Cases that are not resolved by plea bargains are the ones that proceed to a trial by jury or a trial by judge. Most Williamson County felony cases that go to trial are decided by a jury of twelve citizens from the county. In a relatively few cases, the defendant will waive his right to a jury trial and opt for a trial by judge.
Most local felony jury trials will last three or four days. The trial starts by selecting a jury. The state will present its evidence and the defense will then present any evidence it wishes to present. The state can then put on rebuttal evidence. The court's charge (which explains the law applicable to the case) is then read to the jury. Final arguments are made to the jury. The jury deliberates and then returns a unanimous verdict of guilty or not guilty. If the jury finds the defendant guilty, then the case proceeds to the punishment phase. If the defendant has elected the jury to determine punishment, then the jury will decide punishment after both sides present punishment evidence.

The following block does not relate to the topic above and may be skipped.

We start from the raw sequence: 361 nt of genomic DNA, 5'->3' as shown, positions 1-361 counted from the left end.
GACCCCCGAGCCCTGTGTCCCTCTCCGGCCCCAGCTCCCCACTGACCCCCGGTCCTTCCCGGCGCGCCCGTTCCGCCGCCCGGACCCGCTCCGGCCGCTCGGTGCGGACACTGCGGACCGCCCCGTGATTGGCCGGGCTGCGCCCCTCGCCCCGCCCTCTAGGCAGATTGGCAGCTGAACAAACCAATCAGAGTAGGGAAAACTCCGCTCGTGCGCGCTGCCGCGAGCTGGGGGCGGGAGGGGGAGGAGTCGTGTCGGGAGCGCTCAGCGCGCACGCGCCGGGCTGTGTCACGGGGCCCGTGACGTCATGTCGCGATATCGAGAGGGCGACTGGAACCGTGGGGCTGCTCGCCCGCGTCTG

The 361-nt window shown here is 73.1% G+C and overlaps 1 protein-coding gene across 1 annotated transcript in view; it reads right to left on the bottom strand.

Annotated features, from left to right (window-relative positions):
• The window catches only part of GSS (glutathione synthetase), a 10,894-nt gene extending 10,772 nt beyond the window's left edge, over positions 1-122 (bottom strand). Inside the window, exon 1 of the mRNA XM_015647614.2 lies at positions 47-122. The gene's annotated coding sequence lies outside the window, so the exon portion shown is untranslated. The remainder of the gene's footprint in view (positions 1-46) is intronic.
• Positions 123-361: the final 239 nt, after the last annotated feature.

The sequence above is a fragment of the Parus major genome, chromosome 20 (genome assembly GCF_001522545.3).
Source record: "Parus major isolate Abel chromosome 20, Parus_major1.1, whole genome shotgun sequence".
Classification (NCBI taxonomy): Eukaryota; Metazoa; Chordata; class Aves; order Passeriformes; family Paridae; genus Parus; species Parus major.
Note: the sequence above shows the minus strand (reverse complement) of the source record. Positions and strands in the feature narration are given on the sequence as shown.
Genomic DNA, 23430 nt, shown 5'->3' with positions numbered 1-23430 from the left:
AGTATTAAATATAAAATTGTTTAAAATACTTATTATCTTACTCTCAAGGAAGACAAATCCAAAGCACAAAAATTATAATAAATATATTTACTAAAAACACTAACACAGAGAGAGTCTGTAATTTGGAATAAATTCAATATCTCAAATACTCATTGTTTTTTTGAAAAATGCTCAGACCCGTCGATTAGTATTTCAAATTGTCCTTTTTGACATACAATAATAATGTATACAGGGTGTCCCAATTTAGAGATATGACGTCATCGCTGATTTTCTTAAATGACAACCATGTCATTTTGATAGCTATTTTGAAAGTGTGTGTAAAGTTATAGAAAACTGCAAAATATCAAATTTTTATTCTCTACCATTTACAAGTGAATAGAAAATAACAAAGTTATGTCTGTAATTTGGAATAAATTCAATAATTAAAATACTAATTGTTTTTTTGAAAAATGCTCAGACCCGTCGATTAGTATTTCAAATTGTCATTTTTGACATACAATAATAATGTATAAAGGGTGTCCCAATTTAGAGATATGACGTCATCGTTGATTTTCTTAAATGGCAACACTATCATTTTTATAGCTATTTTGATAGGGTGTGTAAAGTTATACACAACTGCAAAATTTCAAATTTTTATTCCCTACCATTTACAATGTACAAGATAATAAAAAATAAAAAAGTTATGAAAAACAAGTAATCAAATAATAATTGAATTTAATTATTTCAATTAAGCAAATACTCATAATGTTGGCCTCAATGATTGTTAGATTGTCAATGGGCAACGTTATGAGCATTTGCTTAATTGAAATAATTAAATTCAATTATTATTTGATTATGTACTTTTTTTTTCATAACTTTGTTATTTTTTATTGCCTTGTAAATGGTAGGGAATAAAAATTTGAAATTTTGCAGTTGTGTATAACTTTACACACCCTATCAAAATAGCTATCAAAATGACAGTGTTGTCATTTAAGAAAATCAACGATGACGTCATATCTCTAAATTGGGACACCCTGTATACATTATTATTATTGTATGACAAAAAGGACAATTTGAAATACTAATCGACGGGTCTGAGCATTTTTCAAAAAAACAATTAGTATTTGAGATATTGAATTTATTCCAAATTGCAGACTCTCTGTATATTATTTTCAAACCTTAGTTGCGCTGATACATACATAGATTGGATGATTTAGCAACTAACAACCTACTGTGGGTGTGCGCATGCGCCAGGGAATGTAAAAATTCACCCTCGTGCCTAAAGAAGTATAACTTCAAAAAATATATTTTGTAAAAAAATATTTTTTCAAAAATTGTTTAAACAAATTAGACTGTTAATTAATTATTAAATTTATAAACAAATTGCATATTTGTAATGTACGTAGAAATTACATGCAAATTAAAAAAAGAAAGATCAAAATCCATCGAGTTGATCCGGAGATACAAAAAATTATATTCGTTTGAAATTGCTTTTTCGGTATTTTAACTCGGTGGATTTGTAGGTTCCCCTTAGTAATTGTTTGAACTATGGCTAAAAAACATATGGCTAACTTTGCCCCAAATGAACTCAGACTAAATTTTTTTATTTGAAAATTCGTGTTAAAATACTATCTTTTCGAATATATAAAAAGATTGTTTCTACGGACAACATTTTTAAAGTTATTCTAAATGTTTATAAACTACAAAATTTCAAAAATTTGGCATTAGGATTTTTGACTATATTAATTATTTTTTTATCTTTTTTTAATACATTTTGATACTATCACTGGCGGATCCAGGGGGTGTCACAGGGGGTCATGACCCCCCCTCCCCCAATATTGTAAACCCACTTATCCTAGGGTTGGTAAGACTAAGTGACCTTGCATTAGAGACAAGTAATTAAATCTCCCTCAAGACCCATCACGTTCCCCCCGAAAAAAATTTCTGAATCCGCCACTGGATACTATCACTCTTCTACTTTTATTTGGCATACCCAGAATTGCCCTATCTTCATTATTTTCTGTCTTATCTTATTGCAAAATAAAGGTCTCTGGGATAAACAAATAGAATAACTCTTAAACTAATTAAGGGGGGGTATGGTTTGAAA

What is the role of the Williamson County Attorney in criminal cases? Misdemeanor (minor) offenses, juvenile cases, and traffic offenses are prosecuted by the Williamson County Attorney, which is a different elected official. Juvenile cases are generally felony and misdemeanor cases committed by children who are between ten and seventeen years old. (Under Texas law, a person becomes an adult for the purposes of criminal law on his/her seventeenth birthday. In certain serious juvenile cases, the juvenile can be certified and tried as an adult in district court.) Ideally, the district attorney and the county attorney and their entire staffs will work closely together and refer cases to each other's offices to best serve the interests of justice and the interests of their community.